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Choppy trading thanks to Brexit

Choppy trading thanks to Brexit

With no market data for the UK, the market’s eyes were swayed to a new, developing Brexit story. Cabinet office minister David Lidington confessed Prime Minister May’s Brexit customs plan had lawyers looking into the legality for trading with the European Union after Brexit. The cabinet is further split in their opinion with serious concerns about the technical details. With increasing pressure building over May and her leadership, this could certainly pose a risk to the future of Sterling.

Reports also came out of Morgan Stanley yesterday that their strategists were preparing to invest in the Pound. That said, the investment bank did warn that further devaluation was expected first but this would be wrapped up by a completion in Brexit negotiations and a number of interest rate rises.

All things considered, the Pound saw a choppy trading session yesterday with Cable dropping in the early parts of the UK trading session before making gains as the New York session opened. Cable closed the day below the 1.3500 handle. Against the Euro, the Pound rose in the early parts of the trading session again before closing around the day lows in the 1.1400s.


US housing starts data printed an annualised rate of 1.29mn for April compared, somewhat below expectations of 1.31mn, however March’s data was revised up. Building permits were above market expectations at 1.35mn from 1.37mn. Industrial production increased 0.7% for the second successive month.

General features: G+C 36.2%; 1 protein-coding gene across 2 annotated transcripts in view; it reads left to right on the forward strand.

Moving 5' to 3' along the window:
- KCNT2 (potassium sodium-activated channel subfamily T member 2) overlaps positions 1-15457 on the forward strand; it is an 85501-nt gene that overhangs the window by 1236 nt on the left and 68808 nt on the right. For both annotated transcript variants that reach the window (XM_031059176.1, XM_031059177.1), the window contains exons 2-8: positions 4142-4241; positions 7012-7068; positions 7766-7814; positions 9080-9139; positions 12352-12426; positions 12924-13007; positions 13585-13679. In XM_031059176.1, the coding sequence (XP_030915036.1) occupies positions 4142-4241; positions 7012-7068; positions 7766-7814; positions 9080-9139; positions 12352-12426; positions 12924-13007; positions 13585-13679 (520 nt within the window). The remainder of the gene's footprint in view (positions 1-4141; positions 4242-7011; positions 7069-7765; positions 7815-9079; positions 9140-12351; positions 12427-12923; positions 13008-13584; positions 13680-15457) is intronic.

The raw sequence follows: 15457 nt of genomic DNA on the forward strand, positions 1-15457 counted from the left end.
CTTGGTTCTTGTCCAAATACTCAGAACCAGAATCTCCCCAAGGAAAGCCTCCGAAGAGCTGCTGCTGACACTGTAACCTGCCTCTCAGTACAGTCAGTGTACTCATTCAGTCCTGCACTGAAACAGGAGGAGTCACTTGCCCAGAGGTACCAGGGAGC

Atlanta Fed President Bostic stated that he expected between two and four rate increases this year. Although he also stated that the expansionary fiscal policy could lead to a faster pace of Fed normalisation, there was no shift towards a more hawkish policy stance. The Dollar continued to gain support from the US outlook being more positive than the rest of the global economy, although the Euro recovered later in the US session.


The Euro is under increased pressure because of Italy’s heightened political uncertainty, and recent soft patch in Eurozone data. Reports that the Five Star Movement and the League, which are in talks to form a coalition government, are considering a debt relief from the European Central Bank (ECB) to the tune of €250 billion has stoked fears over Italy’s creditworthiness.

Eurozone inflation numbers confirmed the flash estimates of 1.2% year-on-year headline inflation and 0.7% year-on-year core inflation (excluding food, energy, alcohol and tobacco), as widely expected. Super core inflation (the approximate half of core inflation that is responsive to the business cycle) was unchanged at 1.1% year-on-year.

The contribution from German inflation is already where it should be and the change that the ECB is hoping for in the coming months is essentially a normalisation in France and Italy. The ideal situation is where output gaps remain negative and inflation is pulling the Eurozone aggregate down, but the figures largely met forecasts and as a result had no notable impact on Euro trade.

Data to Watch:

02:30 AUD Unemployment Rate s.a. (Apr)
02:30 AUD Employment Change s.a. (Apr)
03:00 NZD Budget Release
11:30 EUR ECB Vice President Vitor Constancio speech
13:00 EUR ECB Vice President Vitor Constancio speech
13:30 USD Initial Jobless Claims (May 11)
13:30 USD Continuing Jobless Claims (May 4)
13:30 USD Philadelphia Fed Manufacturing Survey (May)
15:45 USD FOMC Member Kashkari Speech
17:00 GBP MPC Member Haldane Speech
18:30 USD FOMC Member Kaplan Speech

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